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I am trying to typeset keyboard shortcuts in my document, e.g. CTRL+SHIFT+S. The Linux Libertine font family includes a nice keyboard font that I would like to use. What's the best way to use it with fontspec? I tried the following and while it works, my latex-foo isn't that great and I was wondering if there is a better way. I also tried to use \char"XXXX instead of using the unicode character directly, but that didn't work.

\newfontface{\keyboardfont}{Linux Biolinum Keyboard O}
\newcommand{\key}[1]{{\keyboardfont #1}}
\newcommand{\ctrl}{\key{}}
\newcommand{\shift}{\key{}}
\newcommand{\alt}{\key{}}
% etc.

This allows you to typeset "normal" keys by using the \key macro, but special keys all have to be set up individually. For example, you can type:

\ctrl+\shift+\key{S} 

which results in:

enter image description here

Is there a way to define a "smart" \key command that understands special keys? So that the above can be typed like this?

\key{ctrl}+\key{shift}+\key{S} 

A similar question that unfortunately doesn't provide an answer for fontspec: Keyboard Font for LaTeX

1 Answer 1

7

The following proposal is probably not the best solution. The package libertineotf offers a lot of keys accessible via commands \LKey<name> like \LKeyEnter and a command \LKey{<glyph name>}. This can be used to define a command that nearly does what you want (using etoolbox' \ifcsdef and \csuse):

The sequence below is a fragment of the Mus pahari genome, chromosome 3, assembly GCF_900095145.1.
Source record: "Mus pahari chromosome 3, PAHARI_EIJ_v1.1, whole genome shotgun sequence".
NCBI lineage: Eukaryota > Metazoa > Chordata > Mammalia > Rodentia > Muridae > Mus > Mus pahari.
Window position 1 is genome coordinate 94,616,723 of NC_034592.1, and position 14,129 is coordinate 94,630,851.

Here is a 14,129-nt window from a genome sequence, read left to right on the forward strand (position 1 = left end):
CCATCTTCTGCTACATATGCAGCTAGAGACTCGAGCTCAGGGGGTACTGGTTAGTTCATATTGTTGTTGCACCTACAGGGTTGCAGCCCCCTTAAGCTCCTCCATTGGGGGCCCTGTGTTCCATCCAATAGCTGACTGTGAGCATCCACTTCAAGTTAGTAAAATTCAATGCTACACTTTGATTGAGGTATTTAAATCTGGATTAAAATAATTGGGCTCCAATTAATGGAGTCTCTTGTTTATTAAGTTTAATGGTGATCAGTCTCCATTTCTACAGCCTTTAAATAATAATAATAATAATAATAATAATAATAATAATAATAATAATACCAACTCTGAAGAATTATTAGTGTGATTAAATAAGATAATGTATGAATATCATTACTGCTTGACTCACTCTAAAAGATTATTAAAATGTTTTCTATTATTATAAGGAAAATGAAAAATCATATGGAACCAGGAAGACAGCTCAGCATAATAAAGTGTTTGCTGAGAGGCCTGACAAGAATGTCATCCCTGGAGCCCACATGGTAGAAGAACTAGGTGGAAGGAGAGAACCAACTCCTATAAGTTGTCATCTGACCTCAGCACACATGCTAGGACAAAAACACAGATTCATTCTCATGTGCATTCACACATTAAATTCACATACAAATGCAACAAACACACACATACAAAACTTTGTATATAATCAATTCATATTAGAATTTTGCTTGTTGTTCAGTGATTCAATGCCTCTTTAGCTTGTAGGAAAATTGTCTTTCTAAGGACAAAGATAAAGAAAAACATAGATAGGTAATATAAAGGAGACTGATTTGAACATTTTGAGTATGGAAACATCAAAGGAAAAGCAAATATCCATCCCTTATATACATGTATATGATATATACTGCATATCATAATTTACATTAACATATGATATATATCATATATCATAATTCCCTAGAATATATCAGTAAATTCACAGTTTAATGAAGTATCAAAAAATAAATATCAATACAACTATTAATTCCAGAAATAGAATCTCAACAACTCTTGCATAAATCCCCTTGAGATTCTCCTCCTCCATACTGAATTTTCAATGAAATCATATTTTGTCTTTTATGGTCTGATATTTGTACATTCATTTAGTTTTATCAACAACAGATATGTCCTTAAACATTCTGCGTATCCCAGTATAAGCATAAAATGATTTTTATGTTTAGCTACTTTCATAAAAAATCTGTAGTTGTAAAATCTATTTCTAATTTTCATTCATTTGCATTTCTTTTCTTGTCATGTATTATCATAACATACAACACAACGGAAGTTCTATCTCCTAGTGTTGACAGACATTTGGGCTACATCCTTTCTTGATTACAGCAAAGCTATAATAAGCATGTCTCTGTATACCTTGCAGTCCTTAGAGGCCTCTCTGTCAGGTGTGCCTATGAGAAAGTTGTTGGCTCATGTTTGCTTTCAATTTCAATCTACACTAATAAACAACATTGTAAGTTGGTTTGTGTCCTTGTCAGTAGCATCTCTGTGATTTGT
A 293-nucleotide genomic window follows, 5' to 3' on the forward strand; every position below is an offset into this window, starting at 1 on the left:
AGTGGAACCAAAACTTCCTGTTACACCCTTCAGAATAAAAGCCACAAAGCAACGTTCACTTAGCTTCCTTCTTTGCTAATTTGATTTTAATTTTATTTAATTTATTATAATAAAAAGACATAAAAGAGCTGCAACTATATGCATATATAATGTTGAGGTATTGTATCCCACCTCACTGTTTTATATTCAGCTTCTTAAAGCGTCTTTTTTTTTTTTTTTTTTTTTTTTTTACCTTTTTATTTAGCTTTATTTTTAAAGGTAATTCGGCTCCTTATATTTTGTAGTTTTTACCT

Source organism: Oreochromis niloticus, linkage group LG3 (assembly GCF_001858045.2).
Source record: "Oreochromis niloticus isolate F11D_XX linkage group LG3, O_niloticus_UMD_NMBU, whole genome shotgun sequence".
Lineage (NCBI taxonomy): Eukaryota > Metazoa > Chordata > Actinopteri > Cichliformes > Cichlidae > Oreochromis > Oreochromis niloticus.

\newcommand{\key}[1]{%
  \ifcsdef{LKey#1}
    {\csuse{LKey#1}}
    {\LKey{#1}}%
  }

The biggest drawback is that for some keys only the German commands exist (e.g. there is \LKeyStrg but no \LKeyCtrl) so we need to do some extra work:

\newcommand*\LKeyCtrl{\LKey{C_t_r_l}}
\newcommand*\LKeySpace{\LKey{uniE18C}}

% let German names to English ones:
\let\LKeyStrg\LKeyCtrl
\let\LKeyEntf\LKeyDel

% add Gnglish equivalents of combinations
\let\LKeyCtrlX\LKeyStrgX
\let\LKeyShiftCtrlX\LKeyShiftStrgX
\let\LKeyCtrlAltX\LKeyStrgAltX
\let\LKeyCtrlAltDel\LKeyReset

With these definitions you can use \key like this:

\key{Ctrl}+\key{Shift}+\key{S}
\key{Enter} \key{Alt} \key{F}{12}

A complete example:

\documentclass{article}
\usepackage{fontspec}
\usepackage{libertineotf}
\usepackage{etoolbox}% for \ifcsdef, \csuse
% add not directly accessible macros:
\newcommand*\LKeyCtrl{\LKey{C_t_r_l}}
\newcommand*\LKeySpace{\LKey{uniE18C}}

% let German names to English ones:
\let\LKeyStrg\LKeyCtrl
\let\LKeyEntf\LKeyDel

% add Gnglish equivalents of combinations
\let\LKeyCtrlX\LKeyStrgX
\let\LKeyShiftCtrlX\LKeyShiftStrgX
\let\LKeyCtrlAltX\LKeyStrgAltX
\let\LKeyCtrlAltDel\LKeyReset

\newcommand{\key}[1]{%
  \ifcsdef{LKey#1}
    {\csuse{LKey#1}}
    {\LKey{#1}}%
  }

% for this example only:
\parindent=0pt

\begin{document}
\key{Ctrl}+\key{Shift}+\key{S} \\
\key{ShiftCtrlX}{S} \\
\key{CtrlAltX}{S}

\key{Enter} \key{Alt} \key{F}{12} \key{Esc} \key{Del} \key{Ins} \key{Back} \key{Tab} \\
\key{arrowleft} \key{comma} \key{Win} \key{Menu} \key{AltF}{8} \key{Reset}

\key{L}\key{i}\key{n}\key{u}\key{x}\key{Space}%
\key{B}\key{i}\key{o}\key{l}\key{i}\key{n}\key{u}\key{m}\key{Space}%
\key{K}\key{e}\key{y}\key{b}\key{o}\key{a}\key{r}\key{d}\key{Space}\key{O}
\end{document}

enter image description here

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